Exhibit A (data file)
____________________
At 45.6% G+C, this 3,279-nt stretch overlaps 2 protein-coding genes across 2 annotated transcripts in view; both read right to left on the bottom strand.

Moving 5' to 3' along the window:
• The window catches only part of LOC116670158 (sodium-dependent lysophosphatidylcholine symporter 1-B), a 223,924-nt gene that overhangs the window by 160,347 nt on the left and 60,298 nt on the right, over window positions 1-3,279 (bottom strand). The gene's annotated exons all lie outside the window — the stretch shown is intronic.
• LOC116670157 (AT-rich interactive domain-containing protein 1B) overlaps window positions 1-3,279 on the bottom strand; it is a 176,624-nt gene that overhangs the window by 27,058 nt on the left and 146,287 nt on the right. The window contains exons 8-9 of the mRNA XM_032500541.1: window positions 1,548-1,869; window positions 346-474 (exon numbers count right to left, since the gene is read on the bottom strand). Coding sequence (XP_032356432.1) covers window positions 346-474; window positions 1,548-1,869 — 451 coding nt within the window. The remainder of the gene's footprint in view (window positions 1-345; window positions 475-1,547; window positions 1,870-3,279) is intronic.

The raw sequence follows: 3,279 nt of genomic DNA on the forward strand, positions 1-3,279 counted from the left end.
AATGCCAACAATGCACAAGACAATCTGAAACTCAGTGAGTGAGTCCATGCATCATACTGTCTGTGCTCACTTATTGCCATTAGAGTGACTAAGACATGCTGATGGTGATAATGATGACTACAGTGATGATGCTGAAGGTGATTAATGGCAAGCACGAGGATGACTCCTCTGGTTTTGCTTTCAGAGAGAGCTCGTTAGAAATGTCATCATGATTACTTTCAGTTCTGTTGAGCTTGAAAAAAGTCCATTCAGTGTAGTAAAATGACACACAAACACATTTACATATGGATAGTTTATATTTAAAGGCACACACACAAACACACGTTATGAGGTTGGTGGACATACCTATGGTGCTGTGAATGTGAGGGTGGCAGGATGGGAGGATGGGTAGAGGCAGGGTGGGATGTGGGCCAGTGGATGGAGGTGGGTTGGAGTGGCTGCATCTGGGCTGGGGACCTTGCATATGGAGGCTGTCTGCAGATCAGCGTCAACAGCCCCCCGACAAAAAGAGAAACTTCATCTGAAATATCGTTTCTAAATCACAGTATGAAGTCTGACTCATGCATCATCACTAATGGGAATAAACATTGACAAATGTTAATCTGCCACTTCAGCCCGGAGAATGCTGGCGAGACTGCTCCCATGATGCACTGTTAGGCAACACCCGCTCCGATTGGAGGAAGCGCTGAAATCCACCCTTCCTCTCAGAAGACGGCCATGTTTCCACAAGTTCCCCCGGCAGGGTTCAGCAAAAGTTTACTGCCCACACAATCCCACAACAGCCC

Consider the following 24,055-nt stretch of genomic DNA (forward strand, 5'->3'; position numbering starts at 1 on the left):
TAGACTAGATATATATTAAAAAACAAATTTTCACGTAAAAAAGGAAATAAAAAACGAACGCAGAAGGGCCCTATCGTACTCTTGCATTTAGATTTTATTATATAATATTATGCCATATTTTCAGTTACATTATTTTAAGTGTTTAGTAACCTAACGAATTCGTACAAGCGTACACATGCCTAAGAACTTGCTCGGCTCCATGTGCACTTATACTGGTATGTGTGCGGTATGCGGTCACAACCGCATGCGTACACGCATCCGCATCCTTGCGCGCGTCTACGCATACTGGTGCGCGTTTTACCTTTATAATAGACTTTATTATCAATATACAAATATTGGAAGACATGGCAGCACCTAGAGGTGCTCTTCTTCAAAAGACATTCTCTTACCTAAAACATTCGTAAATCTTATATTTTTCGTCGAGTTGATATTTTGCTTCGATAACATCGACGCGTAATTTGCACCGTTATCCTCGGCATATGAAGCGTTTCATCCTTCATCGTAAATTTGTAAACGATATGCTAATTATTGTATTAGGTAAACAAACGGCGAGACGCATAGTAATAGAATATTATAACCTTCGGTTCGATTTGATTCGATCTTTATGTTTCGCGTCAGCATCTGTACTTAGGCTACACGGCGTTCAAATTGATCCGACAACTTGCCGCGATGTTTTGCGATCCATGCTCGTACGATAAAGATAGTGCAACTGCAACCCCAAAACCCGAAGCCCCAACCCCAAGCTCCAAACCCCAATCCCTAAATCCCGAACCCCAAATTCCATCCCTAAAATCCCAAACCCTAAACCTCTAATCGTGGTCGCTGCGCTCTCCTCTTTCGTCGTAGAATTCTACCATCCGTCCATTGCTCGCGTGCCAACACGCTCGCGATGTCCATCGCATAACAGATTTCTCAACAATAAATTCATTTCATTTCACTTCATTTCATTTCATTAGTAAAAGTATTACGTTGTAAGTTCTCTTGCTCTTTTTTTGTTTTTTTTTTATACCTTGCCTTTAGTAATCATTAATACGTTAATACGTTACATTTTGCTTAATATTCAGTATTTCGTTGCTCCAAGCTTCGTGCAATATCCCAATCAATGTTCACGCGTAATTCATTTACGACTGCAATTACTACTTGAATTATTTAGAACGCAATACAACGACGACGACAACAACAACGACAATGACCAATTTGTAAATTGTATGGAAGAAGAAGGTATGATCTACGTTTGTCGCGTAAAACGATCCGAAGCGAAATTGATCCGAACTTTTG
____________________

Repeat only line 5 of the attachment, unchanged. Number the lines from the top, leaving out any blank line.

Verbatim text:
The raw sequence follows: 3,279 nt of genomic DNA on the forward strand, positions 1-3,279 counted from the left end.